Ok, not REALLY out of control. It all fits into one duffle bag, I swear. Well, and my grandma's old knitting basket. And a few things in the drawer of the plastic storage compartment where I keep my painting and beading supplies...
I'm a crafter. And things tend to accumulate. Especially yarn - after all, sometimes a pattern will end up using 3/4 of a ball of yarn, so what are you supposed to do with the other 1/4 that you can't make a whole pattern out of?
Morehouse Farms is a beautiful small retailer that has solved the problem for me. Not only have they rescued sheep in trouble and brought them into their fold, but their kits are also simple and beautiful. AND they have "leftovers" patterns on their website, so that you and I don't have to feel guilty about those small rolls of yarn we couldn't use but still thought were lovely and could make SOMETHING.
Click here to discover table runners, mitts and more, all made with your leftover yarn.
Image courtesy of ukapala | sxc.hu
Friday, July 8, 2011
Welcome to my kitchen! On tap: Ginger-Peach iced tea.
It's summer and I'm thirsty pretty much all the time. If I join a friend for lunch or 'coffee', my order is invariably an iced tea. I was happily surprised by a Pizza Hut in Minnesota, which actually brought me fresh-brewed tea on ice - unsweetened, which is how I drink tea whether it's warm or cold.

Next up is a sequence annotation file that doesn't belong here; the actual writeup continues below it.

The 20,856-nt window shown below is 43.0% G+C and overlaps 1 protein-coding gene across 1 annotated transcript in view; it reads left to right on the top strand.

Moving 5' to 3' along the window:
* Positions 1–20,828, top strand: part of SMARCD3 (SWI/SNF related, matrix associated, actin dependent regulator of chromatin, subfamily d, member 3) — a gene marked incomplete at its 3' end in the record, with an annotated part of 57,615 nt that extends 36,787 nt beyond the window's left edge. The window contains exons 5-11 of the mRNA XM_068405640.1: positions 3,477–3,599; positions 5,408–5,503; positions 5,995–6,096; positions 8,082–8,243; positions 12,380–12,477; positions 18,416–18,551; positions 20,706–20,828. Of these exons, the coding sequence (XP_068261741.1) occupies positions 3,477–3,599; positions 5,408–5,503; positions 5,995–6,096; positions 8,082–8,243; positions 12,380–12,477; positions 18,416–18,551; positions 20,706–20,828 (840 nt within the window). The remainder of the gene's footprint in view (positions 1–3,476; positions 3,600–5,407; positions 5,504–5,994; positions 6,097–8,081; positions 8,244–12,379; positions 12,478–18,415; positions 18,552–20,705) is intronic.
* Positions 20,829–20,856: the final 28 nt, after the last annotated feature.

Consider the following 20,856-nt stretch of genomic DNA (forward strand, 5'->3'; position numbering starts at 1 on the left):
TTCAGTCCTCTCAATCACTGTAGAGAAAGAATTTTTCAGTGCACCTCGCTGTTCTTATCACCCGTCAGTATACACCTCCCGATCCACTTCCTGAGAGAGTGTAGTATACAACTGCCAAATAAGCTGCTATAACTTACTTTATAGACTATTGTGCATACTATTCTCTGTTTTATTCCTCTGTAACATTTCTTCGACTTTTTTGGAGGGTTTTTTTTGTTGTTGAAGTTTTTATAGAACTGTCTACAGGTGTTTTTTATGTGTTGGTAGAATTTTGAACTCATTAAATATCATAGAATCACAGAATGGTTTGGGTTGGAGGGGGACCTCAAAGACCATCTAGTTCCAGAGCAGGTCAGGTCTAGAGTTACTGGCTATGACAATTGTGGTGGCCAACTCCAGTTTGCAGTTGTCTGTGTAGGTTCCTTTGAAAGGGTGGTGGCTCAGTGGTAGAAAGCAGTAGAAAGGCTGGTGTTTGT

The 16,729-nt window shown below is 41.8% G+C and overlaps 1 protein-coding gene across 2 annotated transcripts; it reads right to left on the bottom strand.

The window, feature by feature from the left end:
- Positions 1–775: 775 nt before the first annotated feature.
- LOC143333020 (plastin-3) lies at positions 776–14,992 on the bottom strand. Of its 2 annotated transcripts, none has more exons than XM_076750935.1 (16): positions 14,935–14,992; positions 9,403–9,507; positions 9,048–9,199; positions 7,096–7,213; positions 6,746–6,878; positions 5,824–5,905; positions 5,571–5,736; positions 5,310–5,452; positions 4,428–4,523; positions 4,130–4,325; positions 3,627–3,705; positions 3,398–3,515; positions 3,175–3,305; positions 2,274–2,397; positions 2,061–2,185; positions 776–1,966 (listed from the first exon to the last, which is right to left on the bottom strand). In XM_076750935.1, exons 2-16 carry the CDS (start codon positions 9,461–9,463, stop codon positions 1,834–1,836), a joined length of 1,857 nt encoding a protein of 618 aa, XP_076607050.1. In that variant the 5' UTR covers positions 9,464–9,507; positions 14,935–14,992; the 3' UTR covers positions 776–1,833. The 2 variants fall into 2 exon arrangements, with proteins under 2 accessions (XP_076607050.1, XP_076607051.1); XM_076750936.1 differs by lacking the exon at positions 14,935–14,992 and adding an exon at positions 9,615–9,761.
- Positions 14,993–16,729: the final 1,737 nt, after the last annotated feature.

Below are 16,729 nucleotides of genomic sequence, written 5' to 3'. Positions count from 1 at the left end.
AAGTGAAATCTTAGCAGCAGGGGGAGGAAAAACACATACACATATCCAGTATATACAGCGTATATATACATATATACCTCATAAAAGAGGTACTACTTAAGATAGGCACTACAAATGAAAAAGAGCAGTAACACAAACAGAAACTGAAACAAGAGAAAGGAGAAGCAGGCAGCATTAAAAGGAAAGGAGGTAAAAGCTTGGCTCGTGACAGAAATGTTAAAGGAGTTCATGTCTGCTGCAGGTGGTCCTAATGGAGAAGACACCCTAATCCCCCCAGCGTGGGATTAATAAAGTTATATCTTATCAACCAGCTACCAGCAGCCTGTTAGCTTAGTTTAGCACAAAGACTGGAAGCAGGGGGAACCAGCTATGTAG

I've brewed tea, added ice cubes, and put it in the fridge before. The results never varied: my parnter sniffed, said he thought it smelled ok, and tried a couple of sips from my glass before foresaking my attempt. No Nestea or Lipton's for him, either. He buys Arizona brand green tea, sweet tea, any of their offerings he can find.
Forget that. I'mma make my own.
Today I created an iced tea that both partner and I enjoy. Here's how:
Steep 4 Ginger-Peach Herbal Tea bags in 4 cups of boiling water for 6 minutes. Stir in at least 5 sugar cubes (5 teaspoons of sugar), 2 teaspoons honey, and 3 pieces fresh cut ginger.
In desired pitcher, pour 3 cups cold water and add 6 ice cubes. Let stand until tea has steeped.
Add hot tea and ginger to cold water. Allow to refrigerate for at least 4 hours before drinking.
The same beautiful tea that kept me warm in the winter can keep me cool in the summer. Wonderful =)
Sunday, June 26, 2011
When my good friend Holly walked in, I could tell right away that something was different. A new pair of glasses - a beautiful wrought-metal frame. After admiring them, I asked (perhaps rudely) how much they had cost. After all, my own most recent pair would have been unaffordable if not for health insurance.
Holly's answer surprised me. She said that the frames were from the 1950s, and she had purchased them through an online antique site for just $40. The prescription lenses that were in the frame when it arrived didn't match Holly's needs, so she ordered lenses to be cut to fit the frame, in her prescription.
For people like me who require thicker lenses for special conditions, just up and ordering any pair of glasses isn't possible. But frames can cost over $200, and if I was able to find the right frame, why couldn't I get an inexpensive one and only pay for the lenses?
Let's see if I can look as good as Professor Tiger up there. Next time I need a new pair of glasses, I'll be looking online first.
Image courtesy of gabetarian | sxc.hu